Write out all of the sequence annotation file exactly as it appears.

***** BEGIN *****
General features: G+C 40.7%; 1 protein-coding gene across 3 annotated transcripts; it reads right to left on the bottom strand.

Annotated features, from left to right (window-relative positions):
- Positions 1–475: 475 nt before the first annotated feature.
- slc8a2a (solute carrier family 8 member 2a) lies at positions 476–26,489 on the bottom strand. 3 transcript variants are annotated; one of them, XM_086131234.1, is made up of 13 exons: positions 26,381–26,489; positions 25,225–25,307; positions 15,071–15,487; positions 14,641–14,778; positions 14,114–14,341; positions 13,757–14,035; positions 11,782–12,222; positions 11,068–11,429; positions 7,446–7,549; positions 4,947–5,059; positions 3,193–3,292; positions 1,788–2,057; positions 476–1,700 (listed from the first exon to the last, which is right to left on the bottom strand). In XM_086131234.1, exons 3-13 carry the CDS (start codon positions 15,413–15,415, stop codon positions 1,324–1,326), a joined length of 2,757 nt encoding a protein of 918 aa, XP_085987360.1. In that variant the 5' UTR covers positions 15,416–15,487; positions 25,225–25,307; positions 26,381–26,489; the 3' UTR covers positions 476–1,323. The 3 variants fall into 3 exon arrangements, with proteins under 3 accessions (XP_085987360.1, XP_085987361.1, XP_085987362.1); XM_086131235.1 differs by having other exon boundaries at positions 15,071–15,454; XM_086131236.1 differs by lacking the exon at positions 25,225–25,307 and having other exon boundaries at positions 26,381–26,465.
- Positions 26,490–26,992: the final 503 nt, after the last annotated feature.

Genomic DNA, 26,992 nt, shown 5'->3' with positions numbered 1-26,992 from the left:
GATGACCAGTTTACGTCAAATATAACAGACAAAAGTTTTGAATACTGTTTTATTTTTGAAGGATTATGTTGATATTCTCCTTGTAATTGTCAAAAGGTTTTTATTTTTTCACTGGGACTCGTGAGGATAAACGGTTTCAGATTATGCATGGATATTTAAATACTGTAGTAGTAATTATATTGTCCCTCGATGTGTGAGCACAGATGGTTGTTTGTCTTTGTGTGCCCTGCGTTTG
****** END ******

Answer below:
General features: G+C 40.7%; 1 protein-coding gene across 3 annotated transcripts; it reads right to left on the bottom strand.

Annotated features, from left to right (window-relative positions):
- Positions 1–475: 475 nt before the first annotated feature.
- slc8a2a (solute carrier family 8 member 2a) lies at positions 476–26,489 on the bottom strand. 3 transcript variants are annotated; one of them, XM_086131234.1, is made up of 13 exons: positions 26,381–26,489; positions 25,225–25,307; positions 15,071–15,487; positions 14,641–14,778; positions 14,114–14,341; positions 13,757–14,035; positions 11,782–12,222; positions 11,068–11,429; positions 7,446–7,549; positions 4,947–5,059; positions 3,193–3,292; positions 1,788–2,057; positions 476–1,700 (listed from the first exon to the last, which is right to left on the bottom strand). In XM_086131234.1, exons 3-13 carry the CDS (start codon positions 15,413–15,415, stop codon positions 1,324–1,326), a joined length of 2,757 nt encoding a protein of 918 aa, XP_085987360.1. In that variant the 5' UTR covers positions 15,416–15,487; positions 25,225–25,307; positions 26,381–26,489; the 3' UTR covers positions 476–1,323. The 3 variants fall into 3 exon arrangements, with proteins under 3 accessions (XP_085987360.1, XP_085987361.1, XP_085987362.1); XM_086131235.1 differs by having other exon boundaries at positions 15,071–15,454; XM_086131236.1 differs by lacking the exon at positions 25,225–25,307 and having other exon boundaries at positions 26,381–26,465.
- Positions 26,490–26,992: the final 503 nt, after the last annotated feature.

Genomic DNA, 26,992 nt, shown 5'->3' with positions numbered 1-26,992 from the left:
GATGACCAGTTTACGTCAAATATAACAGACAAAAGTTTTGAATACTGTTTTATTTTTGAAGGATTATGTTGATATTCTCCTTGTAATTGTCAAAAGGTTTTTATTTTTTCACTGGGACTCGTGAGGATAAACGGTTTCAGATTATGCATGGATATTTAAATACTGTAGTAGTAATTATATTGTCCCTCGATGTGTGAGCACAGATGGTTGTTTGTCTTTGTGTGCCCTGCGTTTG